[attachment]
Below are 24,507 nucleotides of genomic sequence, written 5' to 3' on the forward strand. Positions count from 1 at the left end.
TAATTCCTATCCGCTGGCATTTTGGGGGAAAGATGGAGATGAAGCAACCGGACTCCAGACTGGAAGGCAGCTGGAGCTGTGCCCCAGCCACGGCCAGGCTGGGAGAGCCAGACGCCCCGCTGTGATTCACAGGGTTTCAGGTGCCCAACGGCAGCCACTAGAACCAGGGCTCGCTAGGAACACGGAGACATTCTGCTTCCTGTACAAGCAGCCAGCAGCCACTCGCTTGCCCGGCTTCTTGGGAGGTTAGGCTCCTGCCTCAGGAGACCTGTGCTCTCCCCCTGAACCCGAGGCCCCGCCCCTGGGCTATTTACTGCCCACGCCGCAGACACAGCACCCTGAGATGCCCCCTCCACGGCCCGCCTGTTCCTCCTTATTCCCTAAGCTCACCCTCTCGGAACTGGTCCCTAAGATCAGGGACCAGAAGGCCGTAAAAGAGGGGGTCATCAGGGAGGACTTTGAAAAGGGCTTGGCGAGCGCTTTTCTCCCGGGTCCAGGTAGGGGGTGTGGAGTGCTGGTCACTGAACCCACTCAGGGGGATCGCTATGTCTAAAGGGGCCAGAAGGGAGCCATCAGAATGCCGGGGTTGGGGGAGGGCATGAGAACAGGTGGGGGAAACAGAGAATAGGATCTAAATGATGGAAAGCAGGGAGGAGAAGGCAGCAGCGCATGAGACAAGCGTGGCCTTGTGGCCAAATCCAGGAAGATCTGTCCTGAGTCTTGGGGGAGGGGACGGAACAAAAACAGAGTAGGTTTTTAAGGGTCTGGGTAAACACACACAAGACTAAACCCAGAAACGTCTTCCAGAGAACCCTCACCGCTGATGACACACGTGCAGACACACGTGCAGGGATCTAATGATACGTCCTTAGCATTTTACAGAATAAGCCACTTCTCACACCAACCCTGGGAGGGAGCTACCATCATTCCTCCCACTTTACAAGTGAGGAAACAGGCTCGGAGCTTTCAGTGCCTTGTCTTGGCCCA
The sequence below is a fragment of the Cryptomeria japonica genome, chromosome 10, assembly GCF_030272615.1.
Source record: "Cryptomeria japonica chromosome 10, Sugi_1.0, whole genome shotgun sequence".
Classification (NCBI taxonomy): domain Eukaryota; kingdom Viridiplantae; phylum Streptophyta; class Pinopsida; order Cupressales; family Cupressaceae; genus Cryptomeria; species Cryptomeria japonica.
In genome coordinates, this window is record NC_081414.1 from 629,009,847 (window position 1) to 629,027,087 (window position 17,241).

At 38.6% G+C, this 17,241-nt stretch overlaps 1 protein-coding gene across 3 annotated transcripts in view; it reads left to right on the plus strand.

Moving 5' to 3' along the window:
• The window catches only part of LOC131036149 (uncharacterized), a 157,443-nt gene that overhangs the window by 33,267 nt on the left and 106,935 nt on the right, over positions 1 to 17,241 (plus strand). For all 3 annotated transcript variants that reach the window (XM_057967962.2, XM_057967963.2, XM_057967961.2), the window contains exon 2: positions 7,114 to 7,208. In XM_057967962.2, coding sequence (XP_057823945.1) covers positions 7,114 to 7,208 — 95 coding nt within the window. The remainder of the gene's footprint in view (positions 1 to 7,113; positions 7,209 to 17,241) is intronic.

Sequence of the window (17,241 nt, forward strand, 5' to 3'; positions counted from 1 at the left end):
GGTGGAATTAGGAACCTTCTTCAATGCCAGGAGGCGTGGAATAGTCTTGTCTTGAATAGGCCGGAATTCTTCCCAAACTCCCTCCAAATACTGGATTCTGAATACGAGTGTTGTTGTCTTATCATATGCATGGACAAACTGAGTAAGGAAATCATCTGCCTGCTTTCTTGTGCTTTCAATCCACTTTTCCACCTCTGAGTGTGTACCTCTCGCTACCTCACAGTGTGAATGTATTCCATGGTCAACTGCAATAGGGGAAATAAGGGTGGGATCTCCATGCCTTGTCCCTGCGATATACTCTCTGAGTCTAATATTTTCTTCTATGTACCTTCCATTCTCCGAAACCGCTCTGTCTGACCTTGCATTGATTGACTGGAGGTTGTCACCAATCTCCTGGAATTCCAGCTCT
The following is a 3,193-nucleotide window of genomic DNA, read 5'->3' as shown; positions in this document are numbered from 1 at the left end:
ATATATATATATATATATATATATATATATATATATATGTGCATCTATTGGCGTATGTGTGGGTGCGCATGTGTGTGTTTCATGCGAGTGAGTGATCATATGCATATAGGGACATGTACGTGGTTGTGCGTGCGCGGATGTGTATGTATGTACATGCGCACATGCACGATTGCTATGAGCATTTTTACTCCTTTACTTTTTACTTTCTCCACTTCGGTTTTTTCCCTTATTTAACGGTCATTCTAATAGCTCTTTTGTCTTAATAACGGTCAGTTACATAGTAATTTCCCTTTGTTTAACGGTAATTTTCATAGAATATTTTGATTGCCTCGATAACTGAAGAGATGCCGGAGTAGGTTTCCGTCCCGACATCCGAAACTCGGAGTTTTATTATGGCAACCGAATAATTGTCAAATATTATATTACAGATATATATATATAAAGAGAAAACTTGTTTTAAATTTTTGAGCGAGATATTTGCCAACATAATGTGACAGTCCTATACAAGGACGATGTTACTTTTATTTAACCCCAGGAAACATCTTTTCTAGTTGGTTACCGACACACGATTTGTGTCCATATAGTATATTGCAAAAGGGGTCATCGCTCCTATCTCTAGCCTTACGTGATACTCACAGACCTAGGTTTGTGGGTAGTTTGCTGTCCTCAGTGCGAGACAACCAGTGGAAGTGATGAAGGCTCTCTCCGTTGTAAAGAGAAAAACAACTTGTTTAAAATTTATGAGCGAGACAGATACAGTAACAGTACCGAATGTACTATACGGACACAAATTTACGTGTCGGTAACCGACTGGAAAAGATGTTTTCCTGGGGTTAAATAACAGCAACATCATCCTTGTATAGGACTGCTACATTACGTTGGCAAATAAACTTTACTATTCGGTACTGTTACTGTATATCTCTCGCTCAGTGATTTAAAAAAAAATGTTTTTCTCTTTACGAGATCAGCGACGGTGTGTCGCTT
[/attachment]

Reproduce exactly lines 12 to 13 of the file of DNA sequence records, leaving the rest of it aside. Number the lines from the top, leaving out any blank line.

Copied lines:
The following is a 3,193-nucleotide window of genomic DNA, read 5'->3' as shown; positions in this document are numbered from 1 at the left end:
ATATATATATATATATATATATATATATATATATATATGTGCATCTATTGGCGTATGTGTGGGTGCGCATGTGTGTGTTTCATGCGAGTGAGTGATCATATGCATATAGGGACATGTACGTGGTTGTGCGTGCGCGGATGTGTATGTATGTACATGCGCACATGCACGATTGCTATGAGCATTTTTACTCCTTTACTTTTTACTTTCTCCACTTCGGTTTTTTCCCTTATTTAACGGTCATTCTAATAGCTCTTTTGTCTTAATAACGGTCAGTTACATAGTAATTTCCCTTTGTTTAACGGTAATTTTCATAGAATATTTTGATTGCCTCGATAACTGAAGAGATGCCGGAGTAGGTTTCCGTCCCGACATCCGAAACTCGGAGTTTTATTATGGCAACCGAATAATTGTCAAATATTATATTACAGATATATATATATAAAGAGAAAACTTGTTTTAAATTTTTGAGCGAGATATTTGCCAACATAATGTGACAGTCCTATACAAGGACGATGTTACTTTTATTTAACCCCAGGAAACATCTTTTCTAGTTGGTTACCGACACACGATTTGTGTCCATATAGTATATTGCAAAAGGGGTCATCGCTCCTATCTCTAGCCTTACGTGATACTCACAGACCTAGGTTTGTGGGTAGTTTGCTGTCCTCAGTGCGAGACAACCAGTGGAAGTGATGAAGGCTCTCTCCGTTGTAAAGAGAAAAACAACTTGTTTAAAATTTATGAGCGAGACAGATACAGTAACAGTACCGAATGTACTATACGGACACAAATTTACGTGTCGGTAACCGACTGGAAAAGATGTTTTCCTGGGGTTAAATAACAGCAACATCATCCTTGTATAGGACTGCTACATTACGTTGGCAAATAAACTTTACTATTCGGTACTGTTACTGTATATCTCTCGCTCAGTGATTTAAAAAAAAATGTTTTTCTCTTTACGAGATCAGCGACGGTGTGTCGCTT